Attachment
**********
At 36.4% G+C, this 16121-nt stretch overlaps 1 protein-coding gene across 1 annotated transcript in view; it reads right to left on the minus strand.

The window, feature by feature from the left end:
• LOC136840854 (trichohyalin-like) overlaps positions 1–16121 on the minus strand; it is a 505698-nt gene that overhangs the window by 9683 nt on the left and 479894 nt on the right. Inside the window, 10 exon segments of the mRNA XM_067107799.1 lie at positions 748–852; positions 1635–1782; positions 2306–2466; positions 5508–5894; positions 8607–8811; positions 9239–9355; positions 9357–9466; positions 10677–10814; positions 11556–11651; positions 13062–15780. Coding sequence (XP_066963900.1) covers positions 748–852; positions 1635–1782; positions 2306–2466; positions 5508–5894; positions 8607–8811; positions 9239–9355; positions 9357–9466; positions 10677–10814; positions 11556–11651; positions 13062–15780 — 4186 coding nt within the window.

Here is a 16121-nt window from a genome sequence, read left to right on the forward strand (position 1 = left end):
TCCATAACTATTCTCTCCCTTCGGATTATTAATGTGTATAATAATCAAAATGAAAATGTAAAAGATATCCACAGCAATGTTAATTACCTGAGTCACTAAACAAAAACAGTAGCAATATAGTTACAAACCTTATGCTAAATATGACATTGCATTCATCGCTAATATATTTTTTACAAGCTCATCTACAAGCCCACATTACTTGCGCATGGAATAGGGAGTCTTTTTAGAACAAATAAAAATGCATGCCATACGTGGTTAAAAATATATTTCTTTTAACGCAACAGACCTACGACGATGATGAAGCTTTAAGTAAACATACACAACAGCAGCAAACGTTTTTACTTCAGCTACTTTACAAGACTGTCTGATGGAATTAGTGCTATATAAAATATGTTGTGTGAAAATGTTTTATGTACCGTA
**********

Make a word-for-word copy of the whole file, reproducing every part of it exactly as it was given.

At 36.4% G+C, this 16121-nt stretch overlaps 1 protein-coding gene across 1 annotated transcript in view; it reads right to left on the minus strand.

The window, feature by feature from the left end:
• LOC136840854 (trichohyalin-like) overlaps positions 1–16121 on the minus strand; it is a 505698-nt gene that overhangs the window by 9683 nt on the left and 479894 nt on the right. Inside the window, 10 exon segments of the mRNA XM_067107799.1 lie at positions 748–852; positions 1635–1782; positions 2306–2466; positions 5508–5894; positions 8607–8811; positions 9239–9355; positions 9357–9466; positions 10677–10814; positions 11556–11651; positions 13062–15780. Coding sequence (XP_066963900.1) covers positions 748–852; positions 1635–1782; positions 2306–2466; positions 5508–5894; positions 8607–8811; positions 9239–9355; positions 9357–9466; positions 10677–10814; positions 11556–11651; positions 13062–15780 — 4186 coding nt within the window.

Here is a 16121-nt window from a genome sequence, read left to right on the forward strand (position 1 = left end):
TCCATAACTATTCTCTCCCTTCGGATTATTAATGTGTATAATAATCAAAATGAAAATGTAAAAGATATCCACAGCAATGTTAATTACCTGAGTCACTAAACAAAAACAGTAGCAATATAGTTACAAACCTTATGCTAAATATGACATTGCATTCATCGCTAATATATTTTTTACAAGCTCATCTACAAGCCCACATTACTTGCGCATGGAATAGGGAGTCTTTTTAGAACAAATAAAAATGCATGCCATACGTGGTTAAAAATATATTTCTTTTAACGCAACAGACCTACGACGATGATGAAGCTTTAAGTAAACATACACAACAGCAGCAAACGTTTTTACTTCAGCTACTTTACAAGACTGTCTGATGGAATTAGTGCTATATAAAATATGTTGTGTGAAAATGTTTTATGTACCGTA